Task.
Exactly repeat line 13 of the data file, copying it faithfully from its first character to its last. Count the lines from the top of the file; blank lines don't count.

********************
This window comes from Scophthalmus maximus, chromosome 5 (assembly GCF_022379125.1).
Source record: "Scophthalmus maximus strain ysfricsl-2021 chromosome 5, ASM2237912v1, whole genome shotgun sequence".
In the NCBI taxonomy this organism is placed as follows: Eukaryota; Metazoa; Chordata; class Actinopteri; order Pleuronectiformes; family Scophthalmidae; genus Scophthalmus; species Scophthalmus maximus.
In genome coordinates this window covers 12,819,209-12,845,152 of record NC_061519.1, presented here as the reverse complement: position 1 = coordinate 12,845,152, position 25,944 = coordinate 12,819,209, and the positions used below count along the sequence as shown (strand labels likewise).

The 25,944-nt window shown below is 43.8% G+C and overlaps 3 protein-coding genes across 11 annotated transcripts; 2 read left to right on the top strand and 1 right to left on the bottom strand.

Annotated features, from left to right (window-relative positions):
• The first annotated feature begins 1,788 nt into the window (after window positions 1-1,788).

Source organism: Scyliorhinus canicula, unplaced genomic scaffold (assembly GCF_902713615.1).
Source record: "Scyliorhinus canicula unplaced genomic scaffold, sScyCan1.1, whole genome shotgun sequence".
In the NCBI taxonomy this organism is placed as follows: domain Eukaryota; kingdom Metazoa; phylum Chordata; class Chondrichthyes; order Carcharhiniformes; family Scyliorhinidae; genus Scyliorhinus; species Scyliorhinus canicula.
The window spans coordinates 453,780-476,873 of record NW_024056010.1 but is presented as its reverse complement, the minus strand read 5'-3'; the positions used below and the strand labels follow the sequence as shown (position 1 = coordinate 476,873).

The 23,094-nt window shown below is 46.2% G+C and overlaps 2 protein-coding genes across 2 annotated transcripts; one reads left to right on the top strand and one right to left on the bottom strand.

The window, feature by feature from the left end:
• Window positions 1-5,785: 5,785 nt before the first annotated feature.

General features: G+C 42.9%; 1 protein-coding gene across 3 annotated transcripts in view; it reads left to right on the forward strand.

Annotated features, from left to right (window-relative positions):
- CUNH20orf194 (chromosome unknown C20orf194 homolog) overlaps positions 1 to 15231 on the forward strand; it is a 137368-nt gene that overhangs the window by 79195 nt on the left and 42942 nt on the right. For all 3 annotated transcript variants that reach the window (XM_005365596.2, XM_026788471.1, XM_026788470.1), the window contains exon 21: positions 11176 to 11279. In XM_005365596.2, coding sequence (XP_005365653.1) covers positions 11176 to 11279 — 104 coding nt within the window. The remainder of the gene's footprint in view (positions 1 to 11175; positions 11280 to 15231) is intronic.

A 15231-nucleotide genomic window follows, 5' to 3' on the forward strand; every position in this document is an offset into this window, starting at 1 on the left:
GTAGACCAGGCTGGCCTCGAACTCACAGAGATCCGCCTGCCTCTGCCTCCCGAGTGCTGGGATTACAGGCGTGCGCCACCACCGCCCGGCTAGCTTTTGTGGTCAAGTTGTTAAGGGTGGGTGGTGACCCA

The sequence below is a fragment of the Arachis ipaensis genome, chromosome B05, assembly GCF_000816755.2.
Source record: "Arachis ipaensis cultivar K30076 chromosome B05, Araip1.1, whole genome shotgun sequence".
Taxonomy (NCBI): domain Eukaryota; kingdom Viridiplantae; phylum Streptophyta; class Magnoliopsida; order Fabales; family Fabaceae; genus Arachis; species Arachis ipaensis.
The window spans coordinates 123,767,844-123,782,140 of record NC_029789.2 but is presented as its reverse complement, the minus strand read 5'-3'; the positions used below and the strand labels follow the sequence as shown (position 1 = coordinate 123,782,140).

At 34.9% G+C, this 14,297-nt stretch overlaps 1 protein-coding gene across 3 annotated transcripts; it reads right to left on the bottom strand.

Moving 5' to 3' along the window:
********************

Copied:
The window, feature by feature from the left end: